April 16, 2009

Bad Economy Could Result In 100 Million More Hungry People

Thursday, the United Nations warned that the global economic crisis could make 100 million more people hungry as it wipes out jobs in poorer countries.

"The evidence that we have, still anecdotal, is that the problem is starting up," said David Nabarro, a UN Assistant Secretary General and coordinator of a task force on global food security.

"The figure and estimate that has been put on the number of new hungry that are likely to result from the crisis by the Food and Agriculture Organization (FAO) is between 50 and 100 million," he told journalists.

Nabarro said when speaking at an "Agriculture Summit" this weekend in Italy, that the crisis would swell the ranks of the estimated one billion who are at risk of malnutrition.

The unemployment threat might be grafted on to the food crisis which is caused by rising prices last year.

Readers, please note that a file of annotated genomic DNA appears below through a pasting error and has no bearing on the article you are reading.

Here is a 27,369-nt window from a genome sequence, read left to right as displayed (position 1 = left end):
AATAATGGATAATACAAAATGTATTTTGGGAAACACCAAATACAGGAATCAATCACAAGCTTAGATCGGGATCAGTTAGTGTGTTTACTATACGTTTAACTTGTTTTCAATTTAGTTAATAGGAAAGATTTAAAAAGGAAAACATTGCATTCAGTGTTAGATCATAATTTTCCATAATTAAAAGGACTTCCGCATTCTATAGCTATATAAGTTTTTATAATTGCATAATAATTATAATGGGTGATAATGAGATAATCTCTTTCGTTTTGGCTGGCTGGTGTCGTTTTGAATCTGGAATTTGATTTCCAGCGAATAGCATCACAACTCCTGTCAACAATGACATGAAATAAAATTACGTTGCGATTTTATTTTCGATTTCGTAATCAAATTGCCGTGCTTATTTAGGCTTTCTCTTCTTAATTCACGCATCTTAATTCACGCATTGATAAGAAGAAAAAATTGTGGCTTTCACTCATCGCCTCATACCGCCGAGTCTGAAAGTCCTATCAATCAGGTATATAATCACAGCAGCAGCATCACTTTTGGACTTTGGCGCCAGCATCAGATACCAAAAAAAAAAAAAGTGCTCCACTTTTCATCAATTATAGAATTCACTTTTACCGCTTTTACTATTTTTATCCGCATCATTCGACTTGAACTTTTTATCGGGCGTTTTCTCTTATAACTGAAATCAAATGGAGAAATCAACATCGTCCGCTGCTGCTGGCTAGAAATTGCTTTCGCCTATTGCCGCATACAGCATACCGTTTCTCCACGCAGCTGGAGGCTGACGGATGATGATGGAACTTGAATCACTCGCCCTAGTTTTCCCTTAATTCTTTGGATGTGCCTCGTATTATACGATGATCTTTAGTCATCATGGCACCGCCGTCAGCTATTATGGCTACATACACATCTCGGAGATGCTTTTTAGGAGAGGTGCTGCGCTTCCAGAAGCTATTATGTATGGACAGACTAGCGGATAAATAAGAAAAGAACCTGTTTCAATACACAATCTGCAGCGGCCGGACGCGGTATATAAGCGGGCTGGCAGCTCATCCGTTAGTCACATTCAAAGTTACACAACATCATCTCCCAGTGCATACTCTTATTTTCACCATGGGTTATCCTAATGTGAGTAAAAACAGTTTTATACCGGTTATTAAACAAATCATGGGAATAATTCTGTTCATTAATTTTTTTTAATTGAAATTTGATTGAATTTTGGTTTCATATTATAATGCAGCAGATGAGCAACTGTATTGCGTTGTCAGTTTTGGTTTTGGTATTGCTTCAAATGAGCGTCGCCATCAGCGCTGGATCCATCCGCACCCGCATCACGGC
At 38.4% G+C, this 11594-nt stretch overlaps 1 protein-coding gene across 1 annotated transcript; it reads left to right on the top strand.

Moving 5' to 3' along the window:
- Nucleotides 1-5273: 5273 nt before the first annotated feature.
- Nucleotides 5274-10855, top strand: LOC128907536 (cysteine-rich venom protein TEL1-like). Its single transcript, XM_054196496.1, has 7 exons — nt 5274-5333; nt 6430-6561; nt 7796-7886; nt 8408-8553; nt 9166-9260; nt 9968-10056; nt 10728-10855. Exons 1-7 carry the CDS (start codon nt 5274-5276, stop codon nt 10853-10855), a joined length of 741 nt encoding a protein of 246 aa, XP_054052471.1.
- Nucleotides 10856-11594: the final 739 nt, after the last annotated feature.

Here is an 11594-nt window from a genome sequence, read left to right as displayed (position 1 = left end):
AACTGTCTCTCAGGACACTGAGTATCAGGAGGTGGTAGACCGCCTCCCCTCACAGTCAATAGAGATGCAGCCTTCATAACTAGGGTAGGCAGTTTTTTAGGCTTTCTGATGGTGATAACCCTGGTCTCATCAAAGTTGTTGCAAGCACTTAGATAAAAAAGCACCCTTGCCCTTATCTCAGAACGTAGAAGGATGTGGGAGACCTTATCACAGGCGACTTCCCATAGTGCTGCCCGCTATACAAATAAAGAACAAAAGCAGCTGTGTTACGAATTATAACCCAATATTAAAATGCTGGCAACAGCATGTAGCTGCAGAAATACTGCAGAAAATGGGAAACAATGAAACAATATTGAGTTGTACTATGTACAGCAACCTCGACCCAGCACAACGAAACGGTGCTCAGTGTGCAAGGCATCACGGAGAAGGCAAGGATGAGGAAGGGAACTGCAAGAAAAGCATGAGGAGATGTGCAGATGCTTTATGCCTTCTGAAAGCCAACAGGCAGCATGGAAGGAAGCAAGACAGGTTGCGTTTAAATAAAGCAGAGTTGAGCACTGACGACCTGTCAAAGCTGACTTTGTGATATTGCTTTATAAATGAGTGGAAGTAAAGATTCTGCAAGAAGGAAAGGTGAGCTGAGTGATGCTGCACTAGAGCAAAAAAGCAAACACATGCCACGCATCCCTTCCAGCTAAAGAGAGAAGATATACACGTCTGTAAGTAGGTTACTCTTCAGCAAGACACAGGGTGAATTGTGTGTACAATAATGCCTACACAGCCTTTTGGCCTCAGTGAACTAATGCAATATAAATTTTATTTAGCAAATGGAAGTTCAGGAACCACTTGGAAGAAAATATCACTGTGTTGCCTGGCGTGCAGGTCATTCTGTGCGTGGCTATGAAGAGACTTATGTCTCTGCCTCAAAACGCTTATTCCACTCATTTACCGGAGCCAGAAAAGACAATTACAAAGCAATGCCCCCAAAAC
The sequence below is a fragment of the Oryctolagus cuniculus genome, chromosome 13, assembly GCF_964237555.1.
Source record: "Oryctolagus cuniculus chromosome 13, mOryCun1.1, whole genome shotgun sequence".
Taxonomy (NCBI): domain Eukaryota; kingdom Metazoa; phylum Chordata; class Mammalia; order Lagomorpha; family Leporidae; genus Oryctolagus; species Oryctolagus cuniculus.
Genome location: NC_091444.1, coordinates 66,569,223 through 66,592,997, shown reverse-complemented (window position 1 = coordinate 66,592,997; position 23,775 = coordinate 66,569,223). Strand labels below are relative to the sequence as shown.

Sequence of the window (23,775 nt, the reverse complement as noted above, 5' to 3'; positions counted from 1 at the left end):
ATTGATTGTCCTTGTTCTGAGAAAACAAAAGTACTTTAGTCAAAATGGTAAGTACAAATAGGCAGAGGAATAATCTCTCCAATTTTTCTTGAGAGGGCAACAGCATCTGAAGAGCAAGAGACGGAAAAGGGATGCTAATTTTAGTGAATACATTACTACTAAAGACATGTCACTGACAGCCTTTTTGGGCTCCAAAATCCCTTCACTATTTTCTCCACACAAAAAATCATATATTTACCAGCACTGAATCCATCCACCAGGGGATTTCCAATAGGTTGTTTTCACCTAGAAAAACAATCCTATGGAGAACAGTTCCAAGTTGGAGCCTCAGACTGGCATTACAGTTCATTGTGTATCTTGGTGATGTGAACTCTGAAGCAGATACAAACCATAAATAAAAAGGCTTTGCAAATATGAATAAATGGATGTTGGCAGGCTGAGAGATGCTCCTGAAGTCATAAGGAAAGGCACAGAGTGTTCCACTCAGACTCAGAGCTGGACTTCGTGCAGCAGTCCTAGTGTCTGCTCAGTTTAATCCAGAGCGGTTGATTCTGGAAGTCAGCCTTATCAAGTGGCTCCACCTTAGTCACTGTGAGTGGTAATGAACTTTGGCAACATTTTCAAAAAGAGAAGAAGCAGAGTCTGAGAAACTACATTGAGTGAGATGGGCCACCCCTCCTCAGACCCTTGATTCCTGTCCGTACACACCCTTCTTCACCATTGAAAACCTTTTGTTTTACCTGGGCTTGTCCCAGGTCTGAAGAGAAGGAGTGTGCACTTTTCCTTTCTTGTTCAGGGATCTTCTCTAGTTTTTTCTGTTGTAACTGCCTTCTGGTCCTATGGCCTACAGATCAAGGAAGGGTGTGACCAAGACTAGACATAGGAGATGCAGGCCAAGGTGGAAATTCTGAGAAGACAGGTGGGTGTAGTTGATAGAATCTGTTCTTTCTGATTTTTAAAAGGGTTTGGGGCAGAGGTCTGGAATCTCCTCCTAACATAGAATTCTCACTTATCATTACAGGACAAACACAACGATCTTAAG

The International Labor Organization estimated that two years of global financial and economic meltdown might add 50 million more people to the world's unemployed stats by the end of 2009.

Nabarro said, "We're anticipating that, with the reduction of their purchasing power as a result of this unemployment, they are going to be facing extreme problems with ensuring that they could feed themselves and their families."

"As well as the many other difficulties that people of the world are facing... they're also going to be heading into another period of hunger," he added.

The task force is asking the G8 agriculture ministers that are meeting in Treviso this Saturday to ensure that food and farm reform are included in attempts to revive the global economy, especially through support for smallholders in developing nations, and trade.

Argentina, Australia, Brazil, China, Egypt, India, Mexico, South Africa and the European Commission have also been invited to the G8 meeting.


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